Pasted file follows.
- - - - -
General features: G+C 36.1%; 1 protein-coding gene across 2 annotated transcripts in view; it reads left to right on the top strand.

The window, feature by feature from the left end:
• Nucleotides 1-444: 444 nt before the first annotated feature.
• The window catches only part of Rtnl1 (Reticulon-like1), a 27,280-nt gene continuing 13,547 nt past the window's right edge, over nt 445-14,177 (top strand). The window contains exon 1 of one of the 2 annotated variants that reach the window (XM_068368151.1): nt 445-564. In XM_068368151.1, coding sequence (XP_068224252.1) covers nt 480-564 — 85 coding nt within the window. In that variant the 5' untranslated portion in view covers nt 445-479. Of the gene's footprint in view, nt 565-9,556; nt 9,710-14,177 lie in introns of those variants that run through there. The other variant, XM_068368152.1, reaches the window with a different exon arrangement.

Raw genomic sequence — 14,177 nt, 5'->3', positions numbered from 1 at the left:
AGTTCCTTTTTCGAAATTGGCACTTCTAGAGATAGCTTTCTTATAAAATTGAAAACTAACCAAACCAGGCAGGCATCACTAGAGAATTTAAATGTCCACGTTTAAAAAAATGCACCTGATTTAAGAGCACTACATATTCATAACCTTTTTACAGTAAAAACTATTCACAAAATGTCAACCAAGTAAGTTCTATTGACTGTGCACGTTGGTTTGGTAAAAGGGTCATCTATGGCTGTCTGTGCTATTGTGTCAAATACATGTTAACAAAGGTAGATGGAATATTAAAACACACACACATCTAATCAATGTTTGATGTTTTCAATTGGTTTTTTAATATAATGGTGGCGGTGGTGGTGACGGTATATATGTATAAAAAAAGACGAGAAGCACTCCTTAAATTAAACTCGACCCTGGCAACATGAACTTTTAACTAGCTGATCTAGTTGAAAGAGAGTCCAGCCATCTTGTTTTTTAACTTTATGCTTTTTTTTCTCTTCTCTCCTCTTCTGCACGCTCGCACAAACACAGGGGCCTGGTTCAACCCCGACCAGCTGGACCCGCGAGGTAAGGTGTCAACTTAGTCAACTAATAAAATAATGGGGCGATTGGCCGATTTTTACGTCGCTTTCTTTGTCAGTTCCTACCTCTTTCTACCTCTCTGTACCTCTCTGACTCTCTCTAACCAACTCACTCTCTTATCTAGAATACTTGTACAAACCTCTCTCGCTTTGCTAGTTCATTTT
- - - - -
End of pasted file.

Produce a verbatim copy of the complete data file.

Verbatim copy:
General features: G+C 36.1%; 1 protein-coding gene across 2 annotated transcripts in view; it reads left to right on the top strand.

The window, feature by feature from the left end:
• Nucleotides 1-444: 444 nt before the first annotated feature.
• The window catches only part of Rtnl1 (Reticulon-like1), a 27,280-nt gene continuing 13,547 nt past the window's right edge, over nt 445-14,177 (top strand). The window contains exon 1 of one of the 2 annotated variants that reach the window (XM_068368151.1): nt 445-564. In XM_068368151.1, coding sequence (XP_068224252.1) covers nt 480-564 — 85 coding nt within the window. In that variant the 5' untranslated portion in view covers nt 445-479. Of the gene's footprint in view, nt 565-9,556; nt 9,710-14,177 lie in introns of those variants that run through there. The other variant, XM_068368152.1, reaches the window with a different exon arrangement.

Raw genomic sequence — 14,177 nt, 5'->3', positions numbered from 1 at the left:
AGTTCCTTTTTCGAAATTGGCACTTCTAGAGATAGCTTTCTTATAAAATTGAAAACTAACCAAACCAGGCAGGCATCACTAGAGAATTTAAATGTCCACGTTTAAAAAAATGCACCTGATTTAAGAGCACTACATATTCATAACCTTTTTACAGTAAAAACTATTCACAAAATGTCAACCAAGTAAGTTCTATTGACTGTGCACGTTGGTTTGGTAAAAGGGTCATCTATGGCTGTCTGTGCTATTGTGTCAAATACATGTTAACAAAGGTAGATGGAATATTAAAACACACACACATCTAATCAATGTTTGATGTTTTCAATTGGTTTTTTAATATAATGGTGGCGGTGGTGGTGACGGTATATATGTATAAAAAAAGACGAGAAGCACTCCTTAAATTAAACTCGACCCTGGCAACATGAACTTTTAACTAGCTGATCTAGTTGAAAGAGAGTCCAGCCATCTTGTTTTTTAACTTTATGCTTTTTTTTCTCTTCTCTCCTCTTCTGCACGCTCGCACAAACACAGGGGCCTGGTTCAACCCCGACCAGCTGGACCCGCGAGGTAAGGTGTCAACTTAGTCAACTAATAAAATAATGGGGCGATTGGCCGATTTTTACGTCGCTTTCTTTGTCAGTTCCTACCTCTTTCTACCTCTCTGTACCTCTCTGACTCTCTCTAACCAACTCACTCTCTTATCTAGAATACTTGTACAAACCTCTCTCGCTTTGCTAGTTCATTTT